Opening Address of His All Holiness Ecumenical Patriarch Bartholomew Symposium The Great Mississippi River: Restoring Balance’
(October 21,2009)

It is with great pleasure that we welcome you all to the official opening of Symposium VIII, entitled “The Great Mississippi River”.

This Symposium is in many ways both historical and unique. This river comprises a microcosm of our planet. In its waters, we observe many of the world’s ecological issues. We are humbled in its presence. We have come to listen to its story, to learn from its history.

Let us consider our own presence on this great river.

As the Mississippi links the prairies to the sea, we ourselves form the link between the past and the future. Science has developed a theory to explain the beginning of the Universe almost 14 billion years ago, the beginning of simple life forms some 4 billion years ago and the birth of human beings a mere 160,000 years ago. 

Although the time we have been on the planet is insignificant in the context of the life of the planet itself, we have reached a defining moment in our story.

We have expanded our dominion over Nature to the point where absolute limits to our survival are being reached. We have lost half of the great forests of the world to the demand for timber and for conversion to agriculture, without thinking that these giant wet sponges are responsible for the delivery of much of the fresh water.

Irrigation for agriculture takes 70% of global demand for water, and – almost unimaginably – some of the world’s greatest rivers are so depleted by the influence of humans that they no longer flow to the sea; and those that do, carry in their waters all the chemical fertilizers, herbicides, insecticides and waste materials they have collected along their course. Desertification is increasing on land at the same time that the fish stocks of the oceans are depleted by over exploitation; and those that remain are being poisoned by toxic materials dumped carelessly in their habitat. Instead of living on income, or the available surplus of the earth, we are consuming environmental capital and destroying its sources as if there is no tomorrow.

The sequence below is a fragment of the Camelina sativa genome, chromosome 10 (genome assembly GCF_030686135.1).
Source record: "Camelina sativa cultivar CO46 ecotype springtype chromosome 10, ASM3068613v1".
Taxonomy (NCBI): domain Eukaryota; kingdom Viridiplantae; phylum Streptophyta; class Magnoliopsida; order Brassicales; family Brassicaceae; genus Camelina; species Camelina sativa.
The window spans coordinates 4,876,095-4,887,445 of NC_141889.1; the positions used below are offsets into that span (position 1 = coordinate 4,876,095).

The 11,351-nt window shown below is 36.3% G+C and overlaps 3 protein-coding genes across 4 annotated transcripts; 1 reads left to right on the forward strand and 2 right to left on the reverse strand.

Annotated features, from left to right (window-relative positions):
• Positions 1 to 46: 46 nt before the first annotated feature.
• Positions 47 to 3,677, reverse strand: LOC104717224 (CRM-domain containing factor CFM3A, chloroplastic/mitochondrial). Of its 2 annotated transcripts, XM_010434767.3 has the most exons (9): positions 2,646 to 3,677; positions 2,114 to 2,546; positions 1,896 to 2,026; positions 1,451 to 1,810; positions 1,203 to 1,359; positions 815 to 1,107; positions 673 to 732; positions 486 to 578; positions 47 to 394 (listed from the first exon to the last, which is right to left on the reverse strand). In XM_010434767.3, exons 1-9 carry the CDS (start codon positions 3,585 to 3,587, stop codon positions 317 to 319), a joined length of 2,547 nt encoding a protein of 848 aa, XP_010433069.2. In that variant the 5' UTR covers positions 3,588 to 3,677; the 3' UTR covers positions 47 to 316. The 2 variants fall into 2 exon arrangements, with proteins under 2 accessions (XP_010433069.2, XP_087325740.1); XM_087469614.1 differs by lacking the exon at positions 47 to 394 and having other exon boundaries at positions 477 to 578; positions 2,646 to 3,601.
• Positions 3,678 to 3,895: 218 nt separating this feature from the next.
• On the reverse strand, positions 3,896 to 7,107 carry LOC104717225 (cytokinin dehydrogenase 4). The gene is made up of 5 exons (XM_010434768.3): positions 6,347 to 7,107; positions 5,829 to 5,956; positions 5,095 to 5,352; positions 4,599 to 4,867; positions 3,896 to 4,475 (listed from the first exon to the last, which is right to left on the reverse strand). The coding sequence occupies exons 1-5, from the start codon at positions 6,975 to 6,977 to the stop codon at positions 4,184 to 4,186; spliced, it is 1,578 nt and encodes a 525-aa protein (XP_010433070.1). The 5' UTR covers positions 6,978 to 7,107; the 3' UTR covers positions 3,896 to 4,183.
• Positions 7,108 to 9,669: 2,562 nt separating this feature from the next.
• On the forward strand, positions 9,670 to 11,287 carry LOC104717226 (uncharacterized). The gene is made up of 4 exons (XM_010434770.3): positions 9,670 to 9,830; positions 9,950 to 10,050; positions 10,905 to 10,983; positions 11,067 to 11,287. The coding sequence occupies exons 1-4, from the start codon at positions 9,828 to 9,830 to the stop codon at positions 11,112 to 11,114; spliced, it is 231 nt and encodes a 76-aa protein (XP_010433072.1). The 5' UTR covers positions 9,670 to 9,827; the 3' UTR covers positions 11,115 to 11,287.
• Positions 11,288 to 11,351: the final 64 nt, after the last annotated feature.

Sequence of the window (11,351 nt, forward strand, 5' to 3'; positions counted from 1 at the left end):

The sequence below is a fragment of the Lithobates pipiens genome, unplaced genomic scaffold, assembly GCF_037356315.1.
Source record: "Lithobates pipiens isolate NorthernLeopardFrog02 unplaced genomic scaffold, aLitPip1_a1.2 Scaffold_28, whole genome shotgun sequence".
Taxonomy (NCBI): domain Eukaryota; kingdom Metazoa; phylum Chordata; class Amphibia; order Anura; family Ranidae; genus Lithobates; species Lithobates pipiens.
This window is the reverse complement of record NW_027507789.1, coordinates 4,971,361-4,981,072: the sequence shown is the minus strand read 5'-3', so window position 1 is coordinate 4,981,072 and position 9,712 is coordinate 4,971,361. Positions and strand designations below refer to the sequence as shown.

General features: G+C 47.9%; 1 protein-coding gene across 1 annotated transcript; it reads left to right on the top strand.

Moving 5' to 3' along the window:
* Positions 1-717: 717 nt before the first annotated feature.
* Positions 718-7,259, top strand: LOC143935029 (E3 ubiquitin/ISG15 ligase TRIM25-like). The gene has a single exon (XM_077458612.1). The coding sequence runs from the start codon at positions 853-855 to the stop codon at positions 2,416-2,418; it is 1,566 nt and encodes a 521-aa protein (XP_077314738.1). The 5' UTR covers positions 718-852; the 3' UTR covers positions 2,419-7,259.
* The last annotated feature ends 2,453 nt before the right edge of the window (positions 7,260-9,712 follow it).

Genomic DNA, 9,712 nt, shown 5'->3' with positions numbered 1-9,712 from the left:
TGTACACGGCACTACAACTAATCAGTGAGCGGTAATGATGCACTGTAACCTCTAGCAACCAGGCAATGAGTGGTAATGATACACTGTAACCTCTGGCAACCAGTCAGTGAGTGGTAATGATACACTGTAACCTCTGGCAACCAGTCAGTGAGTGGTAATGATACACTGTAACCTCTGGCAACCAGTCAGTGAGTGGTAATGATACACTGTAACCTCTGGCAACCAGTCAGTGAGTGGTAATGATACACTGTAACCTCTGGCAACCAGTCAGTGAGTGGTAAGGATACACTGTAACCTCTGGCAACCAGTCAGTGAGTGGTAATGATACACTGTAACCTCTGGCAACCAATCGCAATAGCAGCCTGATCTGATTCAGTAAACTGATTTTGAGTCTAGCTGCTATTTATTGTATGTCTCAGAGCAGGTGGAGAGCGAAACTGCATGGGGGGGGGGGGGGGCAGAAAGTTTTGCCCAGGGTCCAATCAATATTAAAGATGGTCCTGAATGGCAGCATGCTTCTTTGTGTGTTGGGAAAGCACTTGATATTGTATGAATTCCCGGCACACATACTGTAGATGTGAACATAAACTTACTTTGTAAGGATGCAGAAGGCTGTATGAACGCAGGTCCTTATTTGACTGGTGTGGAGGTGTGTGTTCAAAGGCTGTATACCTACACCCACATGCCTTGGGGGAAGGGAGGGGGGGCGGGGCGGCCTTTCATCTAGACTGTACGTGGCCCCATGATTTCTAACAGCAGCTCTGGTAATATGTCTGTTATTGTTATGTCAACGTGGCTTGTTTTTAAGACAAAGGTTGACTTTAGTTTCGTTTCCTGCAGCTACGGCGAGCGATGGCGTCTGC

The dilemmas we are faced with are the problems created by human beings.

Having struggled for centuries to escape from the tyranny of hunger, disease, and want, the technological advances of the last half century have created the illusion of us being in control of our destiny as never before. We have cracked the code of DNA, we can create life in test tubes, we can genetically modify crops, we can put men upon the moon – but we have lost our balance, externally and within. Wealth generated in the developed world has not put an end to suffering. Technological achievements were not able to contain the wrath of nature witnessed in this area only four years ago. The explosion of knowledge has not been accompanied by an increase in wisdom. Only wisdom could make us realize that the Creation is an interdependent, undivided whole, not an assemblage of isolated, unrelated parts that can be eliminated, replaced or modified as we see fit. Even the smallest human intervention, even the minutest change in the natural order brought about by human action can have – and does have - long term devastating effects on the planet.

In addition to seeking balance between ourselves and our environment, we need to find balance within ourselves, reassessing our values as well as what is valuable. Let us remember that whoever we are, we all have our part to play, our sacred responsibility to the future. And let us remember that our responsibility grows alongside our privileges; we are more accountable the higher we stand on the scale of leadership. Our successes or failures, personal and collective, determine the lives of billions. Our decisions, personal and collective, determine the future of the planet.

As we look at this great river and explore the challenges faced by local communities, let us search for solutions from the perspective of Faith, mindful that we are all in the same fragile boat of life – that we are living defining moments in history, and that we are living them together in Truth, in Love, in Hope and above all, in Responsibility.

Information on the Ecumenical Patriarch and his visit to the U.S. can also be found online at: www.usvisit2009.org and on the Mississippi symposium at: www.rsesymposia.org

 


Epistle Reading: 2 Corinthians 6:11-16

Gospel Reading: Mark 1:23-28

Forefeast of the Dormition of our Most Holy Lady the Theotokos and Ever Virgin Mary; The Holy Prophet Michaias (Micah); Holy Hieromartyr Marcellus, Bishop of Apameia; Holy New Martyr Symeon of Trapezoundos (1653)

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